Two sisters were arrested on Wednesday for running a pyramid investment scheme that cheated investors at least out of MOP 3.69 million (US$462,800), Judiciary Police (PJ) spokesman Choi Ian Fai said at a special press conference on Thursday.
The two suspects are surnamed Cheong. The elder sister, aged 62, owns a hair salon while the younger sister, aged 55, told the police that she is jobless.
According to Choi, seven local residents – six females and a male aged between 35 and 73 – reported to the police in March that they had been defrauded by three women, with their respective losses ranging from MOP 47,000 to MOP 1.5 million, amounting to a total loss of MOP 3,692,900.
According to Choi, the victims told the police that they had been cheated by the three women who claimed that they were agents for Macao to promote property development projects by a company called SKY in Malaysia.
The three women had held investment seminars in Macao in 2017, claiming that invested money could be recovered within seven months and that the rate of return (RoR) was 320 per cent in one to two years. The female trio also persuaded the septet that they could also earn additional money by recruiting other investors.
The victims told the police that they either handed cash to the trio or transferred the money from their bank accounts in the mainland to the suspects’ accounts there. The three women claimed that they would convert the money they received from the seven investors into US dollars to invest in the property development project in Malaysia.
The victims also told the police that the suspects had arranged to open online accounts for them to check their investments online. However, the accounts did not show the invested amounts. Instead, they used a points system, Choi said.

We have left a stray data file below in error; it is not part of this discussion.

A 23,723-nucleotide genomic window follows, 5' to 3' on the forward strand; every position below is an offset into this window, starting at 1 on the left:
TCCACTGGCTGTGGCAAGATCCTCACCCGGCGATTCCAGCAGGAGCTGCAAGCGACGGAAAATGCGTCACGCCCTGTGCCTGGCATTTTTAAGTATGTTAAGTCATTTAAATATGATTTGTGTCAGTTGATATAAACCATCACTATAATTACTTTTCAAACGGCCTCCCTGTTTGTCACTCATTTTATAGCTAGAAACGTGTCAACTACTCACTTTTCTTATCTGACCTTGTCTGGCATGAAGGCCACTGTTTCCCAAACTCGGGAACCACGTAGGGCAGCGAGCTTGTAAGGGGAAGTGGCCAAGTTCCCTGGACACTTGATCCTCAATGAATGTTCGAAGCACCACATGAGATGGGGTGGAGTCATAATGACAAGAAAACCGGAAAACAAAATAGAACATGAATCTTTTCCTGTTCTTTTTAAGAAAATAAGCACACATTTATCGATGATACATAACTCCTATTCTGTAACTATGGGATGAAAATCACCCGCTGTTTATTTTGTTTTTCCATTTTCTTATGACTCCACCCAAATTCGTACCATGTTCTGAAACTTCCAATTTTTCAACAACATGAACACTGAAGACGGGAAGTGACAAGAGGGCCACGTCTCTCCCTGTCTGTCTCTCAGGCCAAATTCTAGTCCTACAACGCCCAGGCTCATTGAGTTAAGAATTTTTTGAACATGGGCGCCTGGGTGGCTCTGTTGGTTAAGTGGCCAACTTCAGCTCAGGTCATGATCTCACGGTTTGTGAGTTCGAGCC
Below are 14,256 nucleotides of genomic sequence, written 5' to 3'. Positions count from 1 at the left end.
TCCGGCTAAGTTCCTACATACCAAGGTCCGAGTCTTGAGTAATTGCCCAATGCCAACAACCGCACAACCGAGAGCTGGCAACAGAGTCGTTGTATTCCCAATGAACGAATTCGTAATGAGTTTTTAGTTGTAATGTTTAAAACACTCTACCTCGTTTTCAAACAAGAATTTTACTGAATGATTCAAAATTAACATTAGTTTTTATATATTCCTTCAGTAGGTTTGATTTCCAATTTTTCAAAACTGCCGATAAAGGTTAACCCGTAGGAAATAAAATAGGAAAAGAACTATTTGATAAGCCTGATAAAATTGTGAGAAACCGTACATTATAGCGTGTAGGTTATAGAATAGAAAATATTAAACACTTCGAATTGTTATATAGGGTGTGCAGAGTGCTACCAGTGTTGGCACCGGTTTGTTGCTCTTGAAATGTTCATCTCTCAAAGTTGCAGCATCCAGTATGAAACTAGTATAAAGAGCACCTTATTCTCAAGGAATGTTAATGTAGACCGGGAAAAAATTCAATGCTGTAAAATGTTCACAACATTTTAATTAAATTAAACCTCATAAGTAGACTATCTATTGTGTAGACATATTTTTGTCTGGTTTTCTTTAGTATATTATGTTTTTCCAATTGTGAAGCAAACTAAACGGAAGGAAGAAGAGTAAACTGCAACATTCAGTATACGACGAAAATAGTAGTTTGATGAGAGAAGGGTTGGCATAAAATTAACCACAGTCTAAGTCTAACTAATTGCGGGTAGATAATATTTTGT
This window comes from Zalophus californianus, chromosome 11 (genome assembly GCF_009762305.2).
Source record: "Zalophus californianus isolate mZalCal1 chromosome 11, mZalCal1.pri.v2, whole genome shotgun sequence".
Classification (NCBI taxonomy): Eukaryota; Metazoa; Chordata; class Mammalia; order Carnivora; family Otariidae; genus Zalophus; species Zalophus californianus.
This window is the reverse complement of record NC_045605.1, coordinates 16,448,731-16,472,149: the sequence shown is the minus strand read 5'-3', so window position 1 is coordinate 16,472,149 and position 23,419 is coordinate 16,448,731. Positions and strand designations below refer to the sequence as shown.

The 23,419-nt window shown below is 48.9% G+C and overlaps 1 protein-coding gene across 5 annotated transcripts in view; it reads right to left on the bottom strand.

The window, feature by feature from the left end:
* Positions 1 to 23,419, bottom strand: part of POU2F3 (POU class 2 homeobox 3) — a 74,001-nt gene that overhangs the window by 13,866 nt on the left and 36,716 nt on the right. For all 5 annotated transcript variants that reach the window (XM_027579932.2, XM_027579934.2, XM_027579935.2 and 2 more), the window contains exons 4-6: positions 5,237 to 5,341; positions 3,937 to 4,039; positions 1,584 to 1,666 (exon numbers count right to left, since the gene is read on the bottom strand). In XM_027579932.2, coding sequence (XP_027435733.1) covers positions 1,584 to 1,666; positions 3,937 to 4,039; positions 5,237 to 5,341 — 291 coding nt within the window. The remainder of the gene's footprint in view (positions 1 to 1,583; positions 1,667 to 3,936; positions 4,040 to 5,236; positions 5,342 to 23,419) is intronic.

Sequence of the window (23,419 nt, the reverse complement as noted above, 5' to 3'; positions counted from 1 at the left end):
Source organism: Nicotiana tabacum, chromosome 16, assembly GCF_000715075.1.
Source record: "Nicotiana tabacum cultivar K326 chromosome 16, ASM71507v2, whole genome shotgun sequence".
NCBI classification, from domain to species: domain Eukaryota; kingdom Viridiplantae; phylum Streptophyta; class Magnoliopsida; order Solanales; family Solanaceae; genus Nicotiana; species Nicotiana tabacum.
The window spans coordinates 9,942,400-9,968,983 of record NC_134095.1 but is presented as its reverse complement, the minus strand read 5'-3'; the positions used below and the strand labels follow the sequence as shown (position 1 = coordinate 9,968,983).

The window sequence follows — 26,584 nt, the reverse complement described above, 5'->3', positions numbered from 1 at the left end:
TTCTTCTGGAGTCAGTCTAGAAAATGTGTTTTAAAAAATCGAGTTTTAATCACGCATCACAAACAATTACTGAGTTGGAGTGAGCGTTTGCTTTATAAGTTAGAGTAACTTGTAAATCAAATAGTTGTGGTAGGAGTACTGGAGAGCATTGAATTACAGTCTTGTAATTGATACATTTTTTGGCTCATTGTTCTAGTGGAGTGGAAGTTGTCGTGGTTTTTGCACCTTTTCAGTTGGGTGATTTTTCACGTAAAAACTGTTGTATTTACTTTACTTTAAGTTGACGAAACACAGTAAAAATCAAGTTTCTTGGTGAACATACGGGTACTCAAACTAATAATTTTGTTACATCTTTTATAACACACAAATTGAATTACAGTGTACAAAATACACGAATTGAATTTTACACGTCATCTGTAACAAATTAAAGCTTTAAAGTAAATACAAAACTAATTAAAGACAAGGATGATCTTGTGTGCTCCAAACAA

According to Choi, the victims told the police that starting in early 2018, they were unable to log into their accounts. The three suspects told the seven victims that the investment project had changed its development plan and that the company was going through an acquisition process.
From early 2018, the victims were not able to log into their accounts anymore or withdraw any money, while the suspects told them the acquisition process had been delayed.
Cooperation with mainland police, Interpol
According to Choi, PJ officers early this year contacted the Public Security Bureau (PSB) in the mainland and requested they provide information on the victims’ mainland bank accounts. The information provided by the mainland police confirmed that the victims had transferred varying amounts of money into the three suspects’ accounts in the mainland. Concerning some of the victim’s cash payments to the suspects, Choi said the police were still investigating.
According to Choi, PJ officers arrested the two sisters on Wednesday in the northern district and Taipa respectively. They admitted that they assisted in promoting the Malaysian company’s investment project among potential investors in Macao. However, both claimed that they had transferred the seven investors’ funds to “senior level” members of the investment project in Malaysia.
The Judiciary Police seized a number of notebooks containing information about the investments. PJ officers are looking for the third female suspect involved in the case who was still on the run at the time of yesterday’s press conference, according to Choi, who added that the Judiciary Police are continuing their cross-border investigation in cooperation with other law enforcement agencies as well as Interpol, looking for more possible suspects.
The duo were transferred to the Public Prosecutions Office (MP) yesterday, facing charges of fraud and pyramid sales, facing for each charge between two and 10 years behind bars, according to Choi.
A law enacted in 2008 specifically bans pyramid scheme sales in Macao (Law No. 3/2008).
According to the Legal Information Institute (LII) of Cornell Law School, a pyramid scheme is an unsustainable, illegal business model where investment returns are typically from principals of investments or membership fees instead of from the underlying investment gains. It is often marketed as a foolproof way to turn a small amount of money into big returns.
The Judiciary Police urged other residents who participated in the Malaysian investment pyramid scheme or similar cases to report to the police as soon as possible.
(The Macau Post Daily/Macau News)
PHOTO © The Macau Post Daily/Iong Tat Choi